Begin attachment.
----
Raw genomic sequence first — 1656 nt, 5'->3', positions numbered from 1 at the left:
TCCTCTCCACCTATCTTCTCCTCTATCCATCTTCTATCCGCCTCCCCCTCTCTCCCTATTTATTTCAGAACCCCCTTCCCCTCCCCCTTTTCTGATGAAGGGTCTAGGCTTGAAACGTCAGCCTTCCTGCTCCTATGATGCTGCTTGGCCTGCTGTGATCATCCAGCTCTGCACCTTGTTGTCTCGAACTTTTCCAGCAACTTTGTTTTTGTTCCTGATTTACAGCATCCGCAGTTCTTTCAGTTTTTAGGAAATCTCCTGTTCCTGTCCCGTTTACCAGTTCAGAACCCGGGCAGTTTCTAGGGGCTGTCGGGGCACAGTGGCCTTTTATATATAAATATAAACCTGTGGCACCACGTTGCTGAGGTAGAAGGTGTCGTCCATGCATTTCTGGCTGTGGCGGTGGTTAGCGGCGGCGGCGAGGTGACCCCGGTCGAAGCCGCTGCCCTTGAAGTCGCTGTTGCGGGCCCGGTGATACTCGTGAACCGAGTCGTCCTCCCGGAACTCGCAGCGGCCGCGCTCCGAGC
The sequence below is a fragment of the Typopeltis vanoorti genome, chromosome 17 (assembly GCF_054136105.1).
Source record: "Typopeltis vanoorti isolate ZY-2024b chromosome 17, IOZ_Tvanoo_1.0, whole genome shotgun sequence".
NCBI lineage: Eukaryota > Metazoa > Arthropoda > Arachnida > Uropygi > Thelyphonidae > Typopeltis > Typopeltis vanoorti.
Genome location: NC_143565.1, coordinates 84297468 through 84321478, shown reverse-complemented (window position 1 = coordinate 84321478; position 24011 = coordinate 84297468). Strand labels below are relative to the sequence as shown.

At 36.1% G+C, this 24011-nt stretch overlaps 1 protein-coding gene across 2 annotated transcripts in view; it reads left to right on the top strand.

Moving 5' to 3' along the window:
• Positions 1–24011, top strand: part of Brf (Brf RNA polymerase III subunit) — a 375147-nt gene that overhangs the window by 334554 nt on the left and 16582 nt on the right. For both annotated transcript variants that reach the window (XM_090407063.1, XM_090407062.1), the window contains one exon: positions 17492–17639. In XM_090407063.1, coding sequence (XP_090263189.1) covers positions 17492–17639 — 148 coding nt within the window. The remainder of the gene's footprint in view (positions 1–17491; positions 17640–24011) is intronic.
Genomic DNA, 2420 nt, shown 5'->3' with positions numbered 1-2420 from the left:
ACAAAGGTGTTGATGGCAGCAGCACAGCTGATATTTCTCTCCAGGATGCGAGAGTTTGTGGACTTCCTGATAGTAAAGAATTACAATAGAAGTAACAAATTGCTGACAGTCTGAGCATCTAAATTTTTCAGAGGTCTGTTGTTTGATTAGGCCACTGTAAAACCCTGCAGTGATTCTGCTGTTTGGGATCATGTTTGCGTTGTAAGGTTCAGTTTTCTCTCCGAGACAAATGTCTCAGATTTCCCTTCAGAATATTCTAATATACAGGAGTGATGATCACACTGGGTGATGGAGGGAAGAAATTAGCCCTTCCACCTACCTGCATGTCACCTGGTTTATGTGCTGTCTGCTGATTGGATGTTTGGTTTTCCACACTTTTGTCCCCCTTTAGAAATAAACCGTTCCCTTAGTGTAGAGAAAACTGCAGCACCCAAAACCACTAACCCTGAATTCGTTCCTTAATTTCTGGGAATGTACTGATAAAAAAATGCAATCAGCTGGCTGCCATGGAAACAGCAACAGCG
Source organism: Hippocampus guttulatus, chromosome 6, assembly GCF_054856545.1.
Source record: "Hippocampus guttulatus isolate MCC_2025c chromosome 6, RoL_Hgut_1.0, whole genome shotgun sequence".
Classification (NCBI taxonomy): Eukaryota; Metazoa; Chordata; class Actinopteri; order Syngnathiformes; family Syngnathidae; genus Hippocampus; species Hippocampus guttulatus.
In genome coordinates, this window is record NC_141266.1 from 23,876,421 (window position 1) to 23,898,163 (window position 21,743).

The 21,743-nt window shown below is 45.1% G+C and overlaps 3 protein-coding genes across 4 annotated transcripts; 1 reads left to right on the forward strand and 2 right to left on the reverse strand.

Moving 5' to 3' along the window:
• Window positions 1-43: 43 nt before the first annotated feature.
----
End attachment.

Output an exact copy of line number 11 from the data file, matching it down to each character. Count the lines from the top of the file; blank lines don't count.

ACAAAGGTGTTGATGGCAGCAGCACAGCTGATATTTCTCTCCAGGATGCGAGAGTTTGTGGACTTCCTGATAGTAAAGAATTACAATAGAAGTAACAAATTGCTGACAGTCTGAGCATCTAAATTTTTCAGAGGTCTGTTGTTTGATTAGGCCACTGTAAAACCCTGCAGTGATTCTGCTGTTTGGGATCATGTTTGCGTTGTAAGGTTCAGTTTTCTCTCCGAGACAAATGTCTCAGATTTCCCTTCAGAATATTCTAATATACAGGAGTGATGATCACACTGGGTGATGGAGGGAAGAAATTAGCCCTTCCACCTACCTGCATGTCACCTGGTTTATGTGCTGTCTGCTGATTGGATGTTTGGTTTTCCACACTTTTGTCCCCCTTTAGAAATAAACCGTTCCCTTAGTGTAGAGAAAACTGCAGCACCCAAAACCACTAACCCTGAATTCGTTCCTTAATTTCTGGGAATGTACTGATAAAAAAATGCAATCAGCTGGCTGCCATGGAAACAGCAACAGCG